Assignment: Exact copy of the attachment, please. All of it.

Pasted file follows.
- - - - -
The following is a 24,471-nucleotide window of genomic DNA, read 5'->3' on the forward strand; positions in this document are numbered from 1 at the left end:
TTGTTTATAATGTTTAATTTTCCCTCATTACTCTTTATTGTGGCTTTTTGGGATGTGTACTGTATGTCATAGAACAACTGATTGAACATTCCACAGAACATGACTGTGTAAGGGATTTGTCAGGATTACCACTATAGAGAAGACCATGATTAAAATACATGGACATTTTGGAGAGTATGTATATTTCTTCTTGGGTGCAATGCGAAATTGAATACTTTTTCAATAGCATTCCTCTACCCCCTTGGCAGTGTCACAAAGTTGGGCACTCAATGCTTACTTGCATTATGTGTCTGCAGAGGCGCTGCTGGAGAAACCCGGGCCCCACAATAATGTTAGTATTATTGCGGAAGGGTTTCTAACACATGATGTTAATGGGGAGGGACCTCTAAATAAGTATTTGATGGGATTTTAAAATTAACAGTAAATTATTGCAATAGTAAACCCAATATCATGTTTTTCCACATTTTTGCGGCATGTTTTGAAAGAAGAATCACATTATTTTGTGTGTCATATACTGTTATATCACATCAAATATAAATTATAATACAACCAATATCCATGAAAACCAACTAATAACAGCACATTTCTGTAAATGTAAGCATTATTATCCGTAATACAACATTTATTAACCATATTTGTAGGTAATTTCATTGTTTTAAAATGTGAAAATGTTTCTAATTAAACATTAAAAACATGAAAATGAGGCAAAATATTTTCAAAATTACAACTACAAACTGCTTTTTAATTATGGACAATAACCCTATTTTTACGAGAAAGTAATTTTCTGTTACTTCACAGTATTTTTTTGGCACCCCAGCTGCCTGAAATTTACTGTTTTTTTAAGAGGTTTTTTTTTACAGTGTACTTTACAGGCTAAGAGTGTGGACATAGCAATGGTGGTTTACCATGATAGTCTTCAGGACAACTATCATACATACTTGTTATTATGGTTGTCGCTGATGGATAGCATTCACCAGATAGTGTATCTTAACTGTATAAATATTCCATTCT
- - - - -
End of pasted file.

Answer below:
The following is a 24,471-nucleotide window of genomic DNA, read 5'->3' on the forward strand; positions in this document are numbered from 1 at the left end:
TTGTTTATAATGTTTAATTTTCCCTCATTACTCTTTATTGTGGCTTTTTGGGATGTGTACTGTATGTCATAGAACAACTGATTGAACATTCCACAGAACATGACTGTGTAAGGGATTTGTCAGGATTACCACTATAGAGAAGACCATGATTAAAATACATGGACATTTTGGAGAGTATGTATATTTCTTCTTGGGTGCAATGCGAAATTGAATACTTTTTCAATAGCATTCCTCTACCCCCTTGGCAGTGTCACAAAGTTGGGCACTCAATGCTTACTTGCATTATGTGTCTGCAGAGGCGCTGCTGGAGAAACCCGGGCCCCACAATAATGTTAGTATTATTGCGGAAGGGTTTCTAACACATGATGTTAATGGGGAGGGACCTCTAAATAAGTATTTGATGGGATTTTAAAATTAACAGTAAATTATTGCAATAGTAAACCCAATATCATGTTTTTCCACATTTTTGCGGCATGTTTTGAAAGAAGAATCACATTATTTTGTGTGTCATATACTGTTATATCACATCAAATATAAATTATAATACAACCAATATCCATGAAAACCAACTAATAACAGCACATTTCTGTAAATGTAAGCATTATTATCCGTAATACAACATTTATTAACCATATTTGTAGGTAATTTCATTGTTTTAAAATGTGAAAATGTTTCTAATTAAACATTAAAAACATGAAAATGAGGCAAAATATTTTCAAAATTACAACTACAAACTGCTTTTTAATTATGGACAATAACCCTATTTTTACGAGAAAGTAATTTTCTGTTACTTCACAGTATTTTTTTGGCACCCCAGCTGCCTGAAATTTACTGTTTTTTTAAGAGGTTTTTTTTTACAGTGTACTTTACAGGCTAAGAGTGTGGACATAGCAATGGTGGTTTACCATGATAGTCTTCAGGACAACTATCATACATACTTGTTATTATGGTTGTCGCTGATGGATAGCATTCACCAGATAGTGTATCTTAACTGTATAAATATTCCATTCT